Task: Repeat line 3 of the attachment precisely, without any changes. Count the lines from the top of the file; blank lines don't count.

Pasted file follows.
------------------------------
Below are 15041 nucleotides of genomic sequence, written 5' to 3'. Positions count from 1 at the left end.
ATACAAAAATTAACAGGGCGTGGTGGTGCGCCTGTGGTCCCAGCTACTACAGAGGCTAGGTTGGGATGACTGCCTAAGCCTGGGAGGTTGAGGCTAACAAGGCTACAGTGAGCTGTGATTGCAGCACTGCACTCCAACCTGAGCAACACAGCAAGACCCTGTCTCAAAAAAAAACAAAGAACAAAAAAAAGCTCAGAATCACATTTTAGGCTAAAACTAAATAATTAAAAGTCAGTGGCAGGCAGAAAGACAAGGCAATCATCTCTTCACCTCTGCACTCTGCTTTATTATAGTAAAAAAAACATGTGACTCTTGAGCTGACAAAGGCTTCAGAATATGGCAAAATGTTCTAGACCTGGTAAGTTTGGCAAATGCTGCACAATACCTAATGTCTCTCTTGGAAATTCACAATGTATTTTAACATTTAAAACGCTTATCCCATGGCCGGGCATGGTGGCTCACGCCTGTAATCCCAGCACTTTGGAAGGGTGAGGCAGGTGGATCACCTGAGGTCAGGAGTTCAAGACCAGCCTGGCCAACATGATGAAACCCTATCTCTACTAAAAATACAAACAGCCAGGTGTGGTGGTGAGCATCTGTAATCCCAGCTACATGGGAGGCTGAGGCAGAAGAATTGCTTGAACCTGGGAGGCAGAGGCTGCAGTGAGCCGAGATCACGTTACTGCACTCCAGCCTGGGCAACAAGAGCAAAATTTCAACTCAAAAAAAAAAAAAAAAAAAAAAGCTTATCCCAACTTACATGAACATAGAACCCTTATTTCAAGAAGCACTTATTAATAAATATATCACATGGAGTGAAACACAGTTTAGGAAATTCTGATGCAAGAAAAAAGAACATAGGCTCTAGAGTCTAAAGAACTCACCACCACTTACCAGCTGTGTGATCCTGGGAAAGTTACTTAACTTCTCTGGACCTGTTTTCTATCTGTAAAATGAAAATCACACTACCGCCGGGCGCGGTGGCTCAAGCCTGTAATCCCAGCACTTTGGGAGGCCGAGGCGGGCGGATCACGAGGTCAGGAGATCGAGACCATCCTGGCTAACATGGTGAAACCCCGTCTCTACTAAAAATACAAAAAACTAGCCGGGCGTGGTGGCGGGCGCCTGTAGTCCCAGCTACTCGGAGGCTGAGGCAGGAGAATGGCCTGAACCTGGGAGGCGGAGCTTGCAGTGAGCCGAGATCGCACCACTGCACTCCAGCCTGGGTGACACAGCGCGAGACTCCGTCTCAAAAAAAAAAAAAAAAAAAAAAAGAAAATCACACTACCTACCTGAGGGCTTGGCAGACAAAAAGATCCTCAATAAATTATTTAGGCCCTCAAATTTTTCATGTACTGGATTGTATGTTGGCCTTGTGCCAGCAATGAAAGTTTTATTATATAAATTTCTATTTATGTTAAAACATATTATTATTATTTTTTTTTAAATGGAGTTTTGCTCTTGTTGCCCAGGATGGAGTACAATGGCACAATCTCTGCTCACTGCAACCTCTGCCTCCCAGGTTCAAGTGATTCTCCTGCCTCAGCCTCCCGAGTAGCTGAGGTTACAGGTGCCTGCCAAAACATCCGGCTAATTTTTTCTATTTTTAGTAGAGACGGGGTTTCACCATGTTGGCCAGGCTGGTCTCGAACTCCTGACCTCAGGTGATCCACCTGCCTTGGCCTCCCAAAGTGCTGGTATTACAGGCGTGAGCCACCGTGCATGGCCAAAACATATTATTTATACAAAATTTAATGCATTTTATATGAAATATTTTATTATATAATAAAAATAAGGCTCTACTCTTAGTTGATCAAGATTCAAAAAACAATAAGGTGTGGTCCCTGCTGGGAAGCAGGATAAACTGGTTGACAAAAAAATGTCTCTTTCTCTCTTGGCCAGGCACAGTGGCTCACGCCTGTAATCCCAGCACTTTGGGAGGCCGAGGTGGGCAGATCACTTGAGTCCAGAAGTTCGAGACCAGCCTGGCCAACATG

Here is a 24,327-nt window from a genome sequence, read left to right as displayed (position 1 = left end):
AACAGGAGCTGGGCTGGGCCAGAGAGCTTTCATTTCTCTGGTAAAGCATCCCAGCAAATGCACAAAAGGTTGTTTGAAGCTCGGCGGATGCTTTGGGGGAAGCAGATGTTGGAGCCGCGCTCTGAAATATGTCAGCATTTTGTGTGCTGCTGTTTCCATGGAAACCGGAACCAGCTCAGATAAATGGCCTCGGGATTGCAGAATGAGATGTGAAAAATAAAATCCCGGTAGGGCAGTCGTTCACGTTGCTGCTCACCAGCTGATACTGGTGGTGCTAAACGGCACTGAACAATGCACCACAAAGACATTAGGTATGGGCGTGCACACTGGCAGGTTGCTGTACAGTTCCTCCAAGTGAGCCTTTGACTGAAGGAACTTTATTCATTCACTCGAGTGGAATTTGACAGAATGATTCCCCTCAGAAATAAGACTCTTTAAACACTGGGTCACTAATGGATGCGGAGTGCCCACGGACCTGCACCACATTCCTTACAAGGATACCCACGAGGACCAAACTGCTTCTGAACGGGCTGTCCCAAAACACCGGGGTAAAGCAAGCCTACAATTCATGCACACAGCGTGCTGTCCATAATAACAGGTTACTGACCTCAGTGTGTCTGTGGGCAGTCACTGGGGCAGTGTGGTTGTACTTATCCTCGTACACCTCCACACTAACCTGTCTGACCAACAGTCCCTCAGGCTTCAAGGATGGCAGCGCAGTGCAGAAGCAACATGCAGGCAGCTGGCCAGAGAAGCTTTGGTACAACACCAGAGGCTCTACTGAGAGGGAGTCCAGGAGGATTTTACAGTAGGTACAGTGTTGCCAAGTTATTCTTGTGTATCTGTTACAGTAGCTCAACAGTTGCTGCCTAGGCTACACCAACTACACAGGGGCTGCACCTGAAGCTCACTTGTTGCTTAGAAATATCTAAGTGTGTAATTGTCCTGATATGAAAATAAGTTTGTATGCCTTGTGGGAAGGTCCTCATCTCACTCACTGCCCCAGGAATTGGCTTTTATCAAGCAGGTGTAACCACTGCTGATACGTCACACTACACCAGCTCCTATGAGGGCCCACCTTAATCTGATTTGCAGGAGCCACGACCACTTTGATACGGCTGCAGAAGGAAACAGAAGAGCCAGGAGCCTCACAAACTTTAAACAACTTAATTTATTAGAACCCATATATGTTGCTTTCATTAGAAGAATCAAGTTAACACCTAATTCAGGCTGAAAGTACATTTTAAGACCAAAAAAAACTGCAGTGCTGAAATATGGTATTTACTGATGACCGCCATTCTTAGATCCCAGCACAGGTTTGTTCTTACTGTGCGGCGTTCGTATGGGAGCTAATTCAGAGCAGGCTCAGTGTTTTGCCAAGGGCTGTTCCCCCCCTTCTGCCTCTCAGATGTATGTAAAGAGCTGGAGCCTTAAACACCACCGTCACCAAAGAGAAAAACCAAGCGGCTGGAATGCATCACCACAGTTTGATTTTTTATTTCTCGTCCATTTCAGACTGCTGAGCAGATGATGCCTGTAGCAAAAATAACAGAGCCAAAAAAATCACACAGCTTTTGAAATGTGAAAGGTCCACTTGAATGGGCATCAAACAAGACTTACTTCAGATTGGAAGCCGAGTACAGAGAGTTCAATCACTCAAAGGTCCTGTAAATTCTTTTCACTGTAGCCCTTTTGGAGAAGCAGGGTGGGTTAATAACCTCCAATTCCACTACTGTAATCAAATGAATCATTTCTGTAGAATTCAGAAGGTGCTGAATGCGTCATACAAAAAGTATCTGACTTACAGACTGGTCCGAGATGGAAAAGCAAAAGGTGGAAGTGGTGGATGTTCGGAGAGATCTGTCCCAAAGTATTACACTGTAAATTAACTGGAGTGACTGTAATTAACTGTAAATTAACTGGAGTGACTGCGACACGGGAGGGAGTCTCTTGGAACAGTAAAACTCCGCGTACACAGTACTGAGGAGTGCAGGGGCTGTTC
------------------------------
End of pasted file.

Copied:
Here is a 24,327-nt window from a genome sequence, read left to right as displayed (position 1 = left end):